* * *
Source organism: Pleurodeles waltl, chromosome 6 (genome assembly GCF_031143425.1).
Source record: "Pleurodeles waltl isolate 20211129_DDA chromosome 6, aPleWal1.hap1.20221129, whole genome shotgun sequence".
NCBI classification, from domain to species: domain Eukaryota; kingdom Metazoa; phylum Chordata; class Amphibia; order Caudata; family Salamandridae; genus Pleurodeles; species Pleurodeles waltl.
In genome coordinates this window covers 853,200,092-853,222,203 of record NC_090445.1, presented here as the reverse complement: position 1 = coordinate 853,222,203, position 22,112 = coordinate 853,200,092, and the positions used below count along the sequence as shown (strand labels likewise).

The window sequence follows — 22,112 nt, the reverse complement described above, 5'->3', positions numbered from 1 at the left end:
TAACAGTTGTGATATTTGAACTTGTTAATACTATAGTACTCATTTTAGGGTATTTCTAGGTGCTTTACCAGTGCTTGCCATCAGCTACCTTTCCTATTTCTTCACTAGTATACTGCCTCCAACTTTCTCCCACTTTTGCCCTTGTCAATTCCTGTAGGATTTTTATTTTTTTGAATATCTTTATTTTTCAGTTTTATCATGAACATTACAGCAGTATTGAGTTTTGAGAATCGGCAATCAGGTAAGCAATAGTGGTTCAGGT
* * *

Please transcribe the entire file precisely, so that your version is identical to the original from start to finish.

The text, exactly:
Source organism: Pleurodeles waltl, chromosome 6 (genome assembly GCF_031143425.1).
Source record: "Pleurodeles waltl isolate 20211129_DDA chromosome 6, aPleWal1.hap1.20221129, whole genome shotgun sequence".
NCBI classification, from domain to species: domain Eukaryota; kingdom Metazoa; phylum Chordata; class Amphibia; order Caudata; family Salamandridae; genus Pleurodeles; species Pleurodeles waltl.
In genome coordinates this window covers 853,200,092-853,222,203 of record NC_090445.1, presented here as the reverse complement: position 1 = coordinate 853,222,203, position 22,112 = coordinate 853,200,092, and the positions used below count along the sequence as shown (strand labels likewise).

The window sequence follows — 22,112 nt, the reverse complement described above, 5'->3', positions numbered from 1 at the left end:
TAACAGTTGTGATATTTGAACTTGTTAATACTATAGTACTCATTTTAGGGTATTTCTAGGTGCTTTACCAGTGCTTGCCATCAGCTACCTTTCCTATTTCTTCACTAGTATACTGCCTCCAACTTTCTCCCACTTTTGCCCTTGTCAATTCCTGTAGGATTTTTATTTTTTTGAATATCTTTATTTTTCAGTTTTATCATGAACATTACAGCAGTATTGAGTTTTGAGAATCGGCAATCAGGTAAGCAATAGTGGTTCAGGT